July 28, 2020
July 28, 2020
July 28, 2020
Today we have on Jason Kanzler
Jason was undrafted/unrecruited out of high school, tried to walk on at Northeastern University in Boston and Was cut after fall ball, He Went on to attend the University of Buffalo and became the first D1 player ever to win the gold glove award twice, won MAC player of year, won UB student athlete of year, then was drafted in 20th round by Twins as senior sign for $1k
Jason played 3 years in twins system, during which they a Florida state league championship and then spent the next 2.5 years teaching high school physics/chemistry while also coaching baseball
He was hired by with Astros last year, and was the hitting coach in high A.
On the show we talk about the art of coaching, we discuss the importance of data and how subjective measurements are also important. We dig in conversations in the dugout an how we can teach the game within the game.
Antifragile- Nassim Nicholas Taleb
Show Notes (Zach Casto)
- “Teachers are the best coaches.”
- “If you can teach students who may not be interested in the subject you’re teaching then you
- Teaching opens your eyes on how to get to know each student and create relationships for success.
- “Deliver content when appropriate and when the athletes are ready for it.”
- Since there is a ton of information out there we now can give objectives and options instead of giving the player one way to accomplish a task.
- “Everyone has a built in BS detector now.”
- It’s about facilitating and understanding how to communicate with each player.
- We need to find out how each player learns best.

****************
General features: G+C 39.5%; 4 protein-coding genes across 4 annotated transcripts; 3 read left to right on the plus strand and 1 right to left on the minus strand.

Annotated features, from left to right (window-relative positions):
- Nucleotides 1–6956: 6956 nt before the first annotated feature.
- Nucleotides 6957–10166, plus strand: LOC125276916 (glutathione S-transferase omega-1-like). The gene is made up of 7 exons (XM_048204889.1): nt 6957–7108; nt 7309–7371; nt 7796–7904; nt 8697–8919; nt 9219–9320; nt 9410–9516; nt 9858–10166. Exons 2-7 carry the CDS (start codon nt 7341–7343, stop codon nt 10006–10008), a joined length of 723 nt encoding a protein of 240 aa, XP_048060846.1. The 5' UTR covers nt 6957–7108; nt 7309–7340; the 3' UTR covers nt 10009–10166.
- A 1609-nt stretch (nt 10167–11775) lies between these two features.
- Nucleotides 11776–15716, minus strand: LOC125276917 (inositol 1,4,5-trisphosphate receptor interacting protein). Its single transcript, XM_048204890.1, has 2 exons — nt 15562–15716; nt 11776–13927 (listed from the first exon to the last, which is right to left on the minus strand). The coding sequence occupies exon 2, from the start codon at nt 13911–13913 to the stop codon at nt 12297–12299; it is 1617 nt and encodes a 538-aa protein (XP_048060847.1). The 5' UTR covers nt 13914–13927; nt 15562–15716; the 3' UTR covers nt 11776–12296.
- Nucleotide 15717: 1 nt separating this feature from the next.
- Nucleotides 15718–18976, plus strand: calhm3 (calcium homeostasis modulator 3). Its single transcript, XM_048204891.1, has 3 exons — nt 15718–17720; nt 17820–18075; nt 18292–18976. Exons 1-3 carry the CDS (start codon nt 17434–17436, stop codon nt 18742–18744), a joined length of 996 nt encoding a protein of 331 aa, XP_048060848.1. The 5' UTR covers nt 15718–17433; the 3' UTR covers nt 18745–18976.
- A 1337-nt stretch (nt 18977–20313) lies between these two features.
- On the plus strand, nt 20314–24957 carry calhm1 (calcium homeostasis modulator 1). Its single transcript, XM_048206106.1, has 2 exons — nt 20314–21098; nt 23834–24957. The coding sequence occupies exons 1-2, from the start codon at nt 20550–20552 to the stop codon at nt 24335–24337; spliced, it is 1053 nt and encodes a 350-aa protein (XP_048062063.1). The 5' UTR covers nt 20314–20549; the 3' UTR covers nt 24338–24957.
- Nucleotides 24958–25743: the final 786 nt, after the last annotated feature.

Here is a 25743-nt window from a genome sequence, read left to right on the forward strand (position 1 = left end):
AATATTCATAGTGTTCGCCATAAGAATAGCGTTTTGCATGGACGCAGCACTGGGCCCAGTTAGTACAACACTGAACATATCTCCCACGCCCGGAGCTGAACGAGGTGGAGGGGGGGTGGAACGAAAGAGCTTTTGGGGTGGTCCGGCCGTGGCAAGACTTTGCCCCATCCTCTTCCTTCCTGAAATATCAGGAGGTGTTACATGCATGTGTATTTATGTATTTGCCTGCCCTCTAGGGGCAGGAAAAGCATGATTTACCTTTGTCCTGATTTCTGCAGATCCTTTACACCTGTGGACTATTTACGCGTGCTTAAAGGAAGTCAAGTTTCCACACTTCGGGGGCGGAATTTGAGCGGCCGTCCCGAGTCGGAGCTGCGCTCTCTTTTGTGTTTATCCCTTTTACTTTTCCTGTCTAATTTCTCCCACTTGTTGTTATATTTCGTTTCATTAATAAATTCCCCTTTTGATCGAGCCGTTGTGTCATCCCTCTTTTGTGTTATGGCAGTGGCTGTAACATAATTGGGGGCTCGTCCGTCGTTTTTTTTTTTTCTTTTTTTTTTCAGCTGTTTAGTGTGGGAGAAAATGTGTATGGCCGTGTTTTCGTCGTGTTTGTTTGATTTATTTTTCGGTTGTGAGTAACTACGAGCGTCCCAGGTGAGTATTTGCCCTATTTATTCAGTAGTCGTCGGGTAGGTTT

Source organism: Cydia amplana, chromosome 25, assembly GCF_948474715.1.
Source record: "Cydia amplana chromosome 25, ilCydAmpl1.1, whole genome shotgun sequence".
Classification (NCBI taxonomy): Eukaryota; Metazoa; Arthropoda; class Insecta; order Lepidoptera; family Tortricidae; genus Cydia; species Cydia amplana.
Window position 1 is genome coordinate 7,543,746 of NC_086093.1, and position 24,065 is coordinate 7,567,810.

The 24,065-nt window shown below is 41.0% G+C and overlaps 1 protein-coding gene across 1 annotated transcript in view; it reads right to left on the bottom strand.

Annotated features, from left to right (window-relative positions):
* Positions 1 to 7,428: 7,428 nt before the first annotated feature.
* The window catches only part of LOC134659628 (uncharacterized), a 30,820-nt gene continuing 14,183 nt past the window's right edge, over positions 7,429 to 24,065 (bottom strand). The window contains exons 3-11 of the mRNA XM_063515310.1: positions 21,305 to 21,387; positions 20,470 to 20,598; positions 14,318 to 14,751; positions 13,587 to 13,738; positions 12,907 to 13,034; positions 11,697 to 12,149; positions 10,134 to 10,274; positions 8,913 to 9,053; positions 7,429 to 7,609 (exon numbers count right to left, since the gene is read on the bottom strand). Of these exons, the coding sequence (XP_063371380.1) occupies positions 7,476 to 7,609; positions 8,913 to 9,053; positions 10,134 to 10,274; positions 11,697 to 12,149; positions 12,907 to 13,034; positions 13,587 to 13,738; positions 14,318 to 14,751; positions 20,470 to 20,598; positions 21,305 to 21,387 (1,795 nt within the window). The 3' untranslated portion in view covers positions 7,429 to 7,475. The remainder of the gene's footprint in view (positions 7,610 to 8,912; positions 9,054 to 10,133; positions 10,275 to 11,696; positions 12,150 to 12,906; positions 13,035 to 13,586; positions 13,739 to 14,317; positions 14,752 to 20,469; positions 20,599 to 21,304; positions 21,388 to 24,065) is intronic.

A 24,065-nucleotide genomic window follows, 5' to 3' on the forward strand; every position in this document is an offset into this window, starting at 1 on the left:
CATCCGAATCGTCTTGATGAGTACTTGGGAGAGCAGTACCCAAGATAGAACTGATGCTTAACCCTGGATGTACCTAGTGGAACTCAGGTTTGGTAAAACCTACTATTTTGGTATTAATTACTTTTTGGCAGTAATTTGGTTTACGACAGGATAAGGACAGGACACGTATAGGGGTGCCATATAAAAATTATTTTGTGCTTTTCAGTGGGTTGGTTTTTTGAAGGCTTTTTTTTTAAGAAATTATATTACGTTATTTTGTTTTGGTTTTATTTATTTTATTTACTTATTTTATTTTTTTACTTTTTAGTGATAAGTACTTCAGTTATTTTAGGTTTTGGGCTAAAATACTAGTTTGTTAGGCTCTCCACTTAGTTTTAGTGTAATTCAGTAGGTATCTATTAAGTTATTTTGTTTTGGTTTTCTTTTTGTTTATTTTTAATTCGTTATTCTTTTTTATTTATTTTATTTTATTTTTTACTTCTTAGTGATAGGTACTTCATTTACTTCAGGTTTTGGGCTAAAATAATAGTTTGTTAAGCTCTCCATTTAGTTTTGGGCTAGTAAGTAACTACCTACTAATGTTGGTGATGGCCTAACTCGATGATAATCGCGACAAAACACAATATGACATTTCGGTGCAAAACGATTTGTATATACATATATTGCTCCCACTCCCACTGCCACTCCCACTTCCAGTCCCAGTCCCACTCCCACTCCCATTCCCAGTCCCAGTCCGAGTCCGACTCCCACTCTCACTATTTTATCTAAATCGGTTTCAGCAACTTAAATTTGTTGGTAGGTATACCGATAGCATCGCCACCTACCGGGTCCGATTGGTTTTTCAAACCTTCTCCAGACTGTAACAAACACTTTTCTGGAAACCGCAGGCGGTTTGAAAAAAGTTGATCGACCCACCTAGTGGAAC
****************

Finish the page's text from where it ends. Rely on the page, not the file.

- The best teachers can reduce the noise to teach each player their best way.
- You need to be able to filter out what the player doesn’t need to use.
- Putting our ego aside is very important.
- “Silence is a sound so don’t just speak to speak.”
- If we say a lot of irrelevant information then we can lose their trust and detail the player’s career.
- Coaches need to have deep relationships with the players because they is what builds trust.
- “Players own their career.”
- Simplifying data is the most important key for success.
- You can use pencil and paper and make a leaderboard on things you treasure.
- Example: create a hard hit ball leaderboard.
- Find ways to track who is having quality practice and who isn’t.
- Hitting the ball hard is crucial at the high school level.
- Maturity and being in the weight room will be helpful with making hard contact.
- Barrel consistency is super important at the high school level.
- Track consistency of hard contact and barreled up contact.
- When first evaluating hitters and pitchers look at timing, rhythm, and tempo.
- Find out how the player is moving in space and time.
- Being in control of your body will create consistency.
- A quality mover has effortless and smooth movements.
- “It doesn’t look Max effort even though you know the player is giving their best effort.”
- Have a conversation with your players to build awareness on their timing.